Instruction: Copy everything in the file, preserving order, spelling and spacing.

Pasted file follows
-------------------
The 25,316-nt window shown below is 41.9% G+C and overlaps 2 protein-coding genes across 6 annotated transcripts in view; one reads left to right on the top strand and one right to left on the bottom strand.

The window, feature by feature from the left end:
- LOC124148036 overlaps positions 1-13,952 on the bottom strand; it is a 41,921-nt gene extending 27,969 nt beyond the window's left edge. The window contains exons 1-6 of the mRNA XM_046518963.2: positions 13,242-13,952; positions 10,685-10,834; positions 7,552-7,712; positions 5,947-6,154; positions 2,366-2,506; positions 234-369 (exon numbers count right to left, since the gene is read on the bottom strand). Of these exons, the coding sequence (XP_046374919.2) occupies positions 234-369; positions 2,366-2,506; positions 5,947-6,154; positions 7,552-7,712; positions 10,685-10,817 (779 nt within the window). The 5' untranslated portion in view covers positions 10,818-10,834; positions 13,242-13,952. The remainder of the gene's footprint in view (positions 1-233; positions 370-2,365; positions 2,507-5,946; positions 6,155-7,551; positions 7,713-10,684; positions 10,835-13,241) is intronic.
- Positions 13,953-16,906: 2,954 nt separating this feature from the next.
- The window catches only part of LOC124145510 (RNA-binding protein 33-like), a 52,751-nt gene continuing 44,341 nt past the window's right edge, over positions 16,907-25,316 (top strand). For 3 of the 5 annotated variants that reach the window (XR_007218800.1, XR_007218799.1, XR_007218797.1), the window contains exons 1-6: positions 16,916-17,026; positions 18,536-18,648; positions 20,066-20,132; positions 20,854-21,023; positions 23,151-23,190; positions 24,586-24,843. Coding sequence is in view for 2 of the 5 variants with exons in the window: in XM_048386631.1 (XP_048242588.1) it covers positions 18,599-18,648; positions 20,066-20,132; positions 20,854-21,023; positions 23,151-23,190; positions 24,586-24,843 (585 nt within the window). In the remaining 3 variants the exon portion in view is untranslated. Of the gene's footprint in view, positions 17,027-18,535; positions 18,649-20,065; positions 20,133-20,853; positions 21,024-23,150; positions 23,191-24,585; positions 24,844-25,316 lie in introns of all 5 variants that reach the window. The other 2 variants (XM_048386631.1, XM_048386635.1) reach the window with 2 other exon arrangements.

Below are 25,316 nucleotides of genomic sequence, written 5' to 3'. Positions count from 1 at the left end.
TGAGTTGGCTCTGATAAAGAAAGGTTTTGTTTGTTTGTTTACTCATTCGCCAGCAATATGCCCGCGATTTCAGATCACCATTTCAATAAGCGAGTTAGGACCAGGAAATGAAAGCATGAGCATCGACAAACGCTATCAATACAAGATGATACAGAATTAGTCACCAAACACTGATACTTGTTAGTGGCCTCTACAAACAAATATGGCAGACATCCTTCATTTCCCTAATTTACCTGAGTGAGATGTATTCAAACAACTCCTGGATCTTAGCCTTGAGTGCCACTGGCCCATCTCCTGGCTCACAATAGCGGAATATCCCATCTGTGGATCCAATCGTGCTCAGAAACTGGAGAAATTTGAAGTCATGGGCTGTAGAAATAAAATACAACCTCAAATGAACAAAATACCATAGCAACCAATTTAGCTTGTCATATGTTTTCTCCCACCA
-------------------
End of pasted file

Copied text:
The 25,316-nt window shown below is 41.9% G+C and overlaps 2 protein-coding genes across 6 annotated transcripts in view; one reads left to right on the top strand and one right to left on the bottom strand.

The window, feature by feature from the left end:
- LOC124148036 overlaps positions 1-13,952 on the bottom strand; it is a 41,921-nt gene extending 27,969 nt beyond the window's left edge. The window contains exons 1-6 of the mRNA XM_046518963.2: positions 13,242-13,952; positions 10,685-10,834; positions 7,552-7,712; positions 5,947-6,154; positions 2,366-2,506; positions 234-369 (exon numbers count right to left, since the gene is read on the bottom strand). Of these exons, the coding sequence (XP_046374919.2) occupies positions 234-369; positions 2,366-2,506; positions 5,947-6,154; positions 7,552-7,712; positions 10,685-10,817 (779 nt within the window). The 5' untranslated portion in view covers positions 10,818-10,834; positions 13,242-13,952. The remainder of the gene's footprint in view (positions 1-233; positions 370-2,365; positions 2,507-5,946; positions 6,155-7,551; positions 7,713-10,684; positions 10,835-13,241) is intronic.
- Positions 13,953-16,906: 2,954 nt separating this feature from the next.
- The window catches only part of LOC124145510 (RNA-binding protein 33-like), a 52,751-nt gene continuing 44,341 nt past the window's right edge, over positions 16,907-25,316 (top strand). For 3 of the 5 annotated variants that reach the window (XR_007218800.1, XR_007218799.1, XR_007218797.1), the window contains exons 1-6: positions 16,916-17,026; positions 18,536-18,648; positions 20,066-20,132; positions 20,854-21,023; positions 23,151-23,190; positions 24,586-24,843. Coding sequence is in view for 2 of the 5 variants with exons in the window: in XM_048386631.1 (XP_048242588.1) it covers positions 18,599-18,648; positions 20,066-20,132; positions 20,854-21,023; positions 23,151-23,190; positions 24,586-24,843 (585 nt within the window). In the remaining 3 variants the exon portion in view is untranslated. Of the gene's footprint in view, positions 17,027-18,535; positions 18,649-20,065; positions 20,133-20,853; positions 21,024-23,150; positions 23,191-24,585; positions 24,844-25,316 lie in introns of all 5 variants that reach the window. The other 2 variants (XM_048386631.1, XM_048386635.1) reach the window with 2 other exon arrangements.

Below are 25,316 nucleotides of genomic sequence, written 5' to 3'. Positions count from 1 at the left end.
TGAGTTGGCTCTGATAAAGAAAGGTTTTGTTTGTTTGTTTACTCATTCGCCAGCAATATGCCCGCGATTTCAGATCACCATTTCAATAAGCGAGTTAGGACCAGGAAATGAAAGCATGAGCATCGACAAACGCTATCAATACAAGATGATACAGAATTAGTCACCAAACACTGATACTTGTTAGTGGCCTCTACAAACAAATATGGCAGACATCCTTCATTTCCCTAATTTACCTGAGTGAGATGTATTCAAACAACTCCTGGATCTTAGCCTTGAGTGCCACTGGCCCATCTCCTGGCTCACAATAGCGGAATATCCCATCTGTGGATCCAATCGTGCTCAGAAACTGGAGAAATTTGAAGTCATGGGCTGTAGAAATAAAATACAACCTCAAATGAACAAAATACCATAGCAACCAATTTAGCTTGTCATATGTTTTCTCCCACCA